New York Yankees: Darrell Rasner, and A-Robbed. Yankees Beat The Birds, 8 to 0.

Patrick ReadSenior Writer INovember 17, 2016

May 21, 2008

50,682 settled in to the 58-degree weather, with 13 mph winds, and watched as a "Warming Up-Rod" trend set into the Yankees' offense, as their sizzling hot, new ace blew by the Orioles, causing a forced landing, with a shutout appearance against Baltimore. More radiant heat beamed from the 'pen before the game, as Joba Chamberlain learned that tonight he would start his transition to joining the rotation for the New York Yankees.

Before the Wednesday night game, manager Joe Girardi was asked for his thoughts about Darrell Rasner, and said, "The only thing he can really do better is throw a shutout every time, and we know that's not going to happen." Well, how is two out of three shutouts so far? After retiring the first eight Oriole hitters, Rasner went on to pitch seven shutout innings with a well-placed fastball, and a mixup of swooping curveballs, and knee-buckling changeups.

Hideki Matsui (0 for 3, 2 BB) led off the second inning with a ground out, and was then picked up with a Shelley Duncan (1 for 5) single. Robinson Cano (2 for 5) continued to improve, doubling to right and scoring Duncan. Chad Moeller (2 for 5) showed “the missing stick behind the plate,” and lined a single to left, scoring Cano. Moeller got the game-winning RBI, and Cano scored it.

In keeping with the youth movement of the night, Melky Cabrera (1 for 2, 1 BB) followed Moeller with another single up the middle. Damon (2 for 4) walked the bases loaded, and Moeller scored on a Derrick Jeter (0 for 3, BB) ground out.  The kids accounted for all three runs in the second inning.

Starting off the third was Mr. Alex Rodriguez, who returned last night from the month-long rehab of his quadricep. Alex led off with a flick of the wrist, and a shot over the left center-field wall, increasing the lead to 4-0. Matsui walked, and was then driven to third by a Cano single to right field. While trying to position himself, Melvin Mora reached his bare hand in front of a sliding Matsui. Mora caught a spike, resulting in Mora’s being knocked out of the game with an injured hand.

In keeping with the spirit of hurting hands, Garret Olson then hit Cabrera on the left wrist. The stat says “hit by pitch,” not scared by pitch. Hawkins retaliated for Jeter getting hit, by twice throwing inside. He was tossed. Much like Farnsworth against Boston, who was also ejected and then suspended, for hitting “No One.”

“Intent”, said the league. Did Olson intend to retaliate for Mora getting spiked?  Now you have two Oriole pitchers that actually hit Yankee batters without being tossed, and one Yankee pitcher was ejected again, for hitting "No One."

Joba hit "No One" last year too, and was suspended. It was just after Clemens hit a real someone, and was suspended 5 games.  Boy, "No One" sure does get hit by a lot of pitches though.  Maybe "No One" should learn how to duck. Holy hootin' Hillaries.

"No one" resembled Kevin Youkilis last year, and was hit so hard this year that he changed uniforms, and entire teams. "No one" is now with the Orioles. Ouch. Umpires should not try to take away the inside pitch, or what's better called, "a warning shot." Or is it that the umpires can read minds now?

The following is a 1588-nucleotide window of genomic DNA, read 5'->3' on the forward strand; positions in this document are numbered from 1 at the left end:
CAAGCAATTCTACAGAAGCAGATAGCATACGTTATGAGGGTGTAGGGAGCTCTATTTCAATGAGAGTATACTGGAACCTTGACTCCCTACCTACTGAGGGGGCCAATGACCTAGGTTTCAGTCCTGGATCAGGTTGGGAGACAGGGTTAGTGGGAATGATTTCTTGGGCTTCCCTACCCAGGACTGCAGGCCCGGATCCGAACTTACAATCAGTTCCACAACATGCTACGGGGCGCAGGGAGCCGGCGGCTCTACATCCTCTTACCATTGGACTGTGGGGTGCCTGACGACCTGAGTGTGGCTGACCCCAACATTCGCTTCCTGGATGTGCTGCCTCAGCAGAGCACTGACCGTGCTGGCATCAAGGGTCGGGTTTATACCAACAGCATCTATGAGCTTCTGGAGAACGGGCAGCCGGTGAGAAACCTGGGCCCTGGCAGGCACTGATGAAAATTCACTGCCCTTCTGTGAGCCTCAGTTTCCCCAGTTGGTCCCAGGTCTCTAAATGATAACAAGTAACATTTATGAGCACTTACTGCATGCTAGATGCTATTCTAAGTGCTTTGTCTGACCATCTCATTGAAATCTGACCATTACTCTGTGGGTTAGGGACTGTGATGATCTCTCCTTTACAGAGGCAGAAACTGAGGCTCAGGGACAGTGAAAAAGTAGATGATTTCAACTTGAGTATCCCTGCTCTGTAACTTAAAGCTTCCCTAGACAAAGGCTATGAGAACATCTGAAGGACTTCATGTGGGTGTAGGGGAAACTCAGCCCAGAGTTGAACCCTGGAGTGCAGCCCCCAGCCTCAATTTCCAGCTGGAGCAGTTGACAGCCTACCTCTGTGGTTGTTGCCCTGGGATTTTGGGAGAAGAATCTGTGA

Johnny Damon's retaliation for the "Cabrera hit by pitch" while still in the third inning, was popping a two-run single to center field, knocking Olson out of the game with a 6-0 Yankee lead after only 2-2/3-innings worked. No runs scored again until the 6th.

Enter the controversy, and a missed home-run call by the umpires in the 6th inning.  Jeter led off the sixth with a walk, and then stole second. Abreu struck out, and then karma caught the Yankees by the tail. In his second game back from rehab, A-Rod made it look too easy, as he eased another one over the center-field wall,  bouncing from over the fence, and back onto the field.  He crushed it while hardly swinging.  The homer was ruled as "hitting off the fence that it just cleared."  A-Robbed!!

The ball sailed over the fence, and struck a set of steps behind the center-field wall. A 430-foot missed call. It is all on tape. The umps conferred right after the protest, and got it wrong, again. The Mets fan who cried "fair ball," while showing the nation the mark on the foul pole, would want to know that there is "evidence" of the Yanks getting robbed as well. The ball cleared the fence by 10 feet. A crystal clear home run, and not by inches either; unless you forgot your glasses

How does one mistake a white ball bouncing off of a dark blue fence, for one that didn't hit the fence at all?  The umpire just made it up.  He visualized the ball banking off of a dark blue wall, because the homer certainly wasn't blocked from his sight.  He then asked the other umpires if they just saw the ball, hit off the blue wall?  And they said, "Yes!"  First it's hitting "No One", and now they're seeing things.  Just grand.

Maybe it was the yellow paint, or call it karma; either way Jeter scored as A-Rod doubled, after being robbed by the umps. It was probably one of the longest-hit doubles in Yankee Stadium history. Matsui then walked, bringing up Duncan. A-Rod took third on a passed ball, and then Duncan grounded to third, forcing Matsui out. A hustling Shelley made it safe to first though, and A-Rod scored, giving the Yankees an 8-0 lead into the 7th, and the final score.

Veras held up allowing no runs in the 7th, and Joba relieved  in the eighth.  Joba then came back out for the ninth. He is now technically extending his innings in preparation to start.  Joba struck out three, walked two, gave up one hit, and no runs. Yankees take game two of three over the Orioles, 8 to 0. 





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